Wednesday, July 21, 2010

Traders wait with trepidation

Traders wait with trepidation

With business going downhill, plan to widen KG Rd adds to their woes

Shilpa cb. bangalore

Since newbie entities began stealing the thunder, Majestic has been slowly sliding from its lofty pedestal. Unplanned growth and other factors conspired to dull the shopping hub's luster. Having weathered many changes in the last decade, it no longer baulks at news of projects like BBMP's road widening plan aimed at easing traffic. Being sceptical of whether the new plan would bring back its good fortune or take away whatever is left, the business community of Majestic is not taking a clear stand on the issue.
Opinions are varied. Huge buildings around here have ample setback area. What is the harm in giving away a part of it in public interest, some ask. Will wide roads ease the daily commute and make day-to-day working here more comfortable, others counter.
"Traffic on this road is chaotic. People don't follow lane discipline and widening the roads won't bring this," says Radhika, working with a travel agency in the area. She says that during her 25 years with the firm, she had seen several measures taken to improve the city. Sadly, they yielded very little. And the new scheme of road widening, she fears, may take away the beautiful tree cover left. She finds fault with the civic body for the successive failures.
"KG Road leads to Okhalipuram junction where many stretches meet. This road is a must-take for many people. There are no alternatives," says Ashwath Narayan, a shoe salesman. By making the Maharani's College Road running parallel to it a two-way, many of the vehicles can be routed in that direction, he says.
Traders are unanimous on one thing: Business has been hit hard in the last few years. "People come here just to catch their buses. No one lingers around for shopping," Narayan says.
Right before his tiny shop, notices have been put up on walls announcing that a huge shopping complex is coming up in the area. "Do we need another mall here? I don't know. This is not a thriving market as it once was. Whether this mall will boost our business or make traffic congestion worse, only time will tell," he says. As an afterthought, he adds that the mall could turn out to be just another ill-conceived project.
BG Krishnamurthy, a science teacher at the Sri DVV Gujarati School, fears that the safety of the 700-odd schoolchildren studying there may be compromised if the road comes too close to the building. Ask him if it would be in the interest of traffic movement itself and he has an anecdote to narrate.
"The day it was announced this road would be widened, contractors rushed here and laid tiles on the footpath. When I pointed out that it would be of no use as the footpath would go if widening work was taken up, they said the contract was pending for a year and they wanted to finish the job before widening was taken up. That's the way things are here," he says not even going into the merits or demerits of broader roads.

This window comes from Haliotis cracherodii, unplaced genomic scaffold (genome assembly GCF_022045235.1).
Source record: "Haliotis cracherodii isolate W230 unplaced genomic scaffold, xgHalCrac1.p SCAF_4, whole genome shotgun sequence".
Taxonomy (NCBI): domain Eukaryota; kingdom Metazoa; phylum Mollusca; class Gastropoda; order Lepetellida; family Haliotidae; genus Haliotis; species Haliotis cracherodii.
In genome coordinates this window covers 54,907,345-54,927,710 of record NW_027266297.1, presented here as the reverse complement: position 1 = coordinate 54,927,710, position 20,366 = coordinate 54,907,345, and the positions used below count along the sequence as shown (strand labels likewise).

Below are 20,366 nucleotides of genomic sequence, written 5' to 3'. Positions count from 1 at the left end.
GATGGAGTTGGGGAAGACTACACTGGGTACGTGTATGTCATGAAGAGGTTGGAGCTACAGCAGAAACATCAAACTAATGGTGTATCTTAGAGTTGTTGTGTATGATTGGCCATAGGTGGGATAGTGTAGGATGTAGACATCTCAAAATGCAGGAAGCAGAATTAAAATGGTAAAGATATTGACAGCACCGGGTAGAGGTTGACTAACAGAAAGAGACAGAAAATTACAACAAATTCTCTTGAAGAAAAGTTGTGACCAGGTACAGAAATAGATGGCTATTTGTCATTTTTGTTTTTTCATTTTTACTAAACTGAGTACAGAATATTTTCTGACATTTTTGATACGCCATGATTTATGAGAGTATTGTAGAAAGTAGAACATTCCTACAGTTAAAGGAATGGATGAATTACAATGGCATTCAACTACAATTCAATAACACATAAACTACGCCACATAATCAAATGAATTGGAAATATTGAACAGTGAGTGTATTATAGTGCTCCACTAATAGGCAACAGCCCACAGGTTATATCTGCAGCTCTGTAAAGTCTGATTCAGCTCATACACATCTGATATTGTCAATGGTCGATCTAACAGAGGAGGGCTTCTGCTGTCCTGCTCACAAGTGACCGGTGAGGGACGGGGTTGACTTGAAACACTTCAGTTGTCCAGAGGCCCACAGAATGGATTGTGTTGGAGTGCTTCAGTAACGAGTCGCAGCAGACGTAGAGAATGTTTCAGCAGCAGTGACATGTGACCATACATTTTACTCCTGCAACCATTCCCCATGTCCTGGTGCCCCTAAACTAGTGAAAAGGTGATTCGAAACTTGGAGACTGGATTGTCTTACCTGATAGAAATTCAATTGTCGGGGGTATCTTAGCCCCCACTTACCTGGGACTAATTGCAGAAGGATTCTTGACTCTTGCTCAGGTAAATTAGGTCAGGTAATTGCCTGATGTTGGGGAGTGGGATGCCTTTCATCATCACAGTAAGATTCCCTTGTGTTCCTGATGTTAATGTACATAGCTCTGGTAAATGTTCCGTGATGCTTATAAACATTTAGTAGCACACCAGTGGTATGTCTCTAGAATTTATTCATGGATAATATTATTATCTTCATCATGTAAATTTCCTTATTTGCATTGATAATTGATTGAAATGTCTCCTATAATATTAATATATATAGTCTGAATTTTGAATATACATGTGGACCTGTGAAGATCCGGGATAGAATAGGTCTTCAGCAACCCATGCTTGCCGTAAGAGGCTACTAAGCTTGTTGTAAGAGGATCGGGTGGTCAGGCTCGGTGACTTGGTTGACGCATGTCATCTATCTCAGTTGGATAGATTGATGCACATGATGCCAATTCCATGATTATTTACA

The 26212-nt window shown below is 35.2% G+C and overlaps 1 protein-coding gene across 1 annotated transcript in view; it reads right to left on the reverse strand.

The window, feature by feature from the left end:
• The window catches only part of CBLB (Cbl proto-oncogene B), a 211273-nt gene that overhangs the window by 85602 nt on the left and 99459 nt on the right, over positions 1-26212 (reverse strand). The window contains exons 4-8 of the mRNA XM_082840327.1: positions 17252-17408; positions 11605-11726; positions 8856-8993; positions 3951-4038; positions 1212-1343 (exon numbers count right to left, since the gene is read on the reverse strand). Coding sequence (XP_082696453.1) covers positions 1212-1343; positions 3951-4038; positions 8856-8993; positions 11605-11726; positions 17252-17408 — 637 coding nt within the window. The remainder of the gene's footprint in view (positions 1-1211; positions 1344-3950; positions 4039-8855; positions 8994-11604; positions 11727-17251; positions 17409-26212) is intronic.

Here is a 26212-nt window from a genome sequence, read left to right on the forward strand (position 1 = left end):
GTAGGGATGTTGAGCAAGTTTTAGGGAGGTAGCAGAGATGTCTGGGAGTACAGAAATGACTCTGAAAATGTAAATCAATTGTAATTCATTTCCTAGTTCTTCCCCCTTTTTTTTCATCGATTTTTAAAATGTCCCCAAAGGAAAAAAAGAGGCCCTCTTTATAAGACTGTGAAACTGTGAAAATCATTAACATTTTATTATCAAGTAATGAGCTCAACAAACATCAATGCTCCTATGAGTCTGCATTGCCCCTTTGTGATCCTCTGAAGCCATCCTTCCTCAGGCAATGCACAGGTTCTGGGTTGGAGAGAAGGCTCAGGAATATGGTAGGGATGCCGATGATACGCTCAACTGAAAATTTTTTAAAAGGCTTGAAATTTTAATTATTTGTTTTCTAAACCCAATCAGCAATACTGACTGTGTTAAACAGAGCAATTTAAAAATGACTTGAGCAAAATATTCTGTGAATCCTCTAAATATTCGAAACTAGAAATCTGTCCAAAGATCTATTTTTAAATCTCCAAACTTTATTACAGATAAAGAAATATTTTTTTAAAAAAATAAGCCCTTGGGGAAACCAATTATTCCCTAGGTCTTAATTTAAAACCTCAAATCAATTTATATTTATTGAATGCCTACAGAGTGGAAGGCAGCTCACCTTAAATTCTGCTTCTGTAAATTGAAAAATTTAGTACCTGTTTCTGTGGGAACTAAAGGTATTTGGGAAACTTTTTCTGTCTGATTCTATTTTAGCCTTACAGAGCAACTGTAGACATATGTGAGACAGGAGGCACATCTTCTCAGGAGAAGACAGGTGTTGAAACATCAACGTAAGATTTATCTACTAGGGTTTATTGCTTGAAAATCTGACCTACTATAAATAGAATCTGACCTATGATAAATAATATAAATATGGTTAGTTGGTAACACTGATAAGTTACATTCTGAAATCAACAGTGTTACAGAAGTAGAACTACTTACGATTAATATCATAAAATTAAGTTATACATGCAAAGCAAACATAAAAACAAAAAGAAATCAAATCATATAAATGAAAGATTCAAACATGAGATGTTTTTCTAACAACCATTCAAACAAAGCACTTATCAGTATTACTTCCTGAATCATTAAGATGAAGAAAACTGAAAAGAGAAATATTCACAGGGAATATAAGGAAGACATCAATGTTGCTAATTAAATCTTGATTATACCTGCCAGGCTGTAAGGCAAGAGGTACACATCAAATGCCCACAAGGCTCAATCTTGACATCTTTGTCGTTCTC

Huge complexes that line this road have plenty of parking spaces. But the steep fee they charge is discouraging motorists from using such spaces. This, coupled with high bus fares, is dissuading people from taking to public transport, says Krishna BK, joint secretary of Prabhat Complex Owners' Association. Krishna, back from a trip to Chennai, is envious of that city's efficient public transport which offers commuters rides at low rates.
"For just Rs6 or Rs8, one can travel as much as 20km. Why are buses charging high fares here," he asks.
This will only force Bangaloreans to stick to their two-wheelers and four-wheelers. That would mean wider roads to accommodate them. "The road widening process itself may take about five years and the vehicle population might as well have doubled in that time rendering the whole exercise futile," says Srinath K, who runs a book shop.
Further down the road, shops of Santhosh Complex stand too close to the road. But the tenants say they will not give up their space without a fight. "Business has fallen because satellite bus stands have been set up in the outskirts. Customer flow is less here. Now, we need not widen roads. Instead, mass transport should be improved," says Monish Kapoor who owns a 21-year-old business.
Babu Rao could be forced into retirement as he stands to lose all of his tiny shop. Seventy-two-year-old Dalkat G, who has been doing business here since 1963, too faces the same risk. "In the earlier days, I used to earn about Rs50 every day. Thousands of pedestrians would move about here. Now Majestic theatre is demolished and Gupta market is also gone. It's all been downhill since then," he says.
Having been through difficult times, traders are not too sure if anything can prop up their sagging fortunes after all these years. Now they only hope that new developments do not make things worse.

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